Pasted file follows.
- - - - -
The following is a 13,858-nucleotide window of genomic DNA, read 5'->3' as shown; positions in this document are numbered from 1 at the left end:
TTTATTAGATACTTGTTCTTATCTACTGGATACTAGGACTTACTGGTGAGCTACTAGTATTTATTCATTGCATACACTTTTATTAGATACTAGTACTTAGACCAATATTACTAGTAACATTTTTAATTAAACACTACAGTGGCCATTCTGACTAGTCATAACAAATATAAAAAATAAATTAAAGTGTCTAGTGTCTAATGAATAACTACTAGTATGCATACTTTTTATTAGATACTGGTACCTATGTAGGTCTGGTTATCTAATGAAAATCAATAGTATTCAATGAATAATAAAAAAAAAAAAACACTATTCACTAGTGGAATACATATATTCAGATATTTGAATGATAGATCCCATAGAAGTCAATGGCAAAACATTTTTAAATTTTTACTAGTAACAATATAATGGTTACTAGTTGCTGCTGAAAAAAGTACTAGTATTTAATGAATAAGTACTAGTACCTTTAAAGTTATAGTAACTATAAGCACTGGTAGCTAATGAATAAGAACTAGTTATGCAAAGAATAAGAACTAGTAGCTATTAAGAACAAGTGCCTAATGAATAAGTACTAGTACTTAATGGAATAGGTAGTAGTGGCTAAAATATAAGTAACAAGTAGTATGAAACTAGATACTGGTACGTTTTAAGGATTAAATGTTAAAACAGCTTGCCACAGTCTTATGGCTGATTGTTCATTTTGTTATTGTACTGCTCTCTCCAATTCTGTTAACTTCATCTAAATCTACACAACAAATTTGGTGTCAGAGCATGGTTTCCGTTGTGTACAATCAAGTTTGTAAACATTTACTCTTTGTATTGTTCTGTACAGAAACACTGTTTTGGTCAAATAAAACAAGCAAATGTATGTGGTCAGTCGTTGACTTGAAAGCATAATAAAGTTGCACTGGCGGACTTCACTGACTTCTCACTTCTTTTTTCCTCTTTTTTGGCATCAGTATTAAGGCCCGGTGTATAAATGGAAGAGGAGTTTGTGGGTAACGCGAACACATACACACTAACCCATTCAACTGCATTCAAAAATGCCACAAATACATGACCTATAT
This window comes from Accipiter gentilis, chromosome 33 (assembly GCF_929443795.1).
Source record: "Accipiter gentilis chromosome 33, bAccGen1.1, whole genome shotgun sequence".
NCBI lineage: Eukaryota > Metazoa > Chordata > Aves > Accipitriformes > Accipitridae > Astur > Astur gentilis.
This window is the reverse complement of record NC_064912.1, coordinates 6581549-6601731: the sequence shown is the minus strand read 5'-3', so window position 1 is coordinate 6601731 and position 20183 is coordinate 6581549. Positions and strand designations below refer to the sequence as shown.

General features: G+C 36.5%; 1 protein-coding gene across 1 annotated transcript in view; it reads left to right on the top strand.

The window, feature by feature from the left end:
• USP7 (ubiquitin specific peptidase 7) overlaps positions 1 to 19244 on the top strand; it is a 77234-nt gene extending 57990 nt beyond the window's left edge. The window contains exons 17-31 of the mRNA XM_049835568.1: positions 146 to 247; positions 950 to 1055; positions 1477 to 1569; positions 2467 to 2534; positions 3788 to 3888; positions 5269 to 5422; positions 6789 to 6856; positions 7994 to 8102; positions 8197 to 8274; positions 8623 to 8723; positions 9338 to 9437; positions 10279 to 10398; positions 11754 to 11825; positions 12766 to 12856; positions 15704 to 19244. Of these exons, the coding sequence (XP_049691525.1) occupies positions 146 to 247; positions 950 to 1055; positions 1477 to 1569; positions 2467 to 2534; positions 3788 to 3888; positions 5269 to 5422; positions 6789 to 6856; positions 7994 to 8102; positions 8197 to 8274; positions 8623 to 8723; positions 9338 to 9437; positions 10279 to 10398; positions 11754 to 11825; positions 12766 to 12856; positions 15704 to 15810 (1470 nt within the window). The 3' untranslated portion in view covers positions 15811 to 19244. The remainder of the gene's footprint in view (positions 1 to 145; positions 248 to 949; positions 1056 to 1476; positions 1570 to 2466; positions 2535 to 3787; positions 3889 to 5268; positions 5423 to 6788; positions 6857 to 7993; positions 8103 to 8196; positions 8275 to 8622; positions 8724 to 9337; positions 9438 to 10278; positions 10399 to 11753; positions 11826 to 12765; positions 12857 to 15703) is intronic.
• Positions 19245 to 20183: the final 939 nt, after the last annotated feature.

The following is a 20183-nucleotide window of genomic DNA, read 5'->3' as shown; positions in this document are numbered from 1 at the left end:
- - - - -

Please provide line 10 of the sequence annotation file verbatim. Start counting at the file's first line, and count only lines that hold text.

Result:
• Positions 19245 to 20183: the final 939 nt, after the last annotated feature.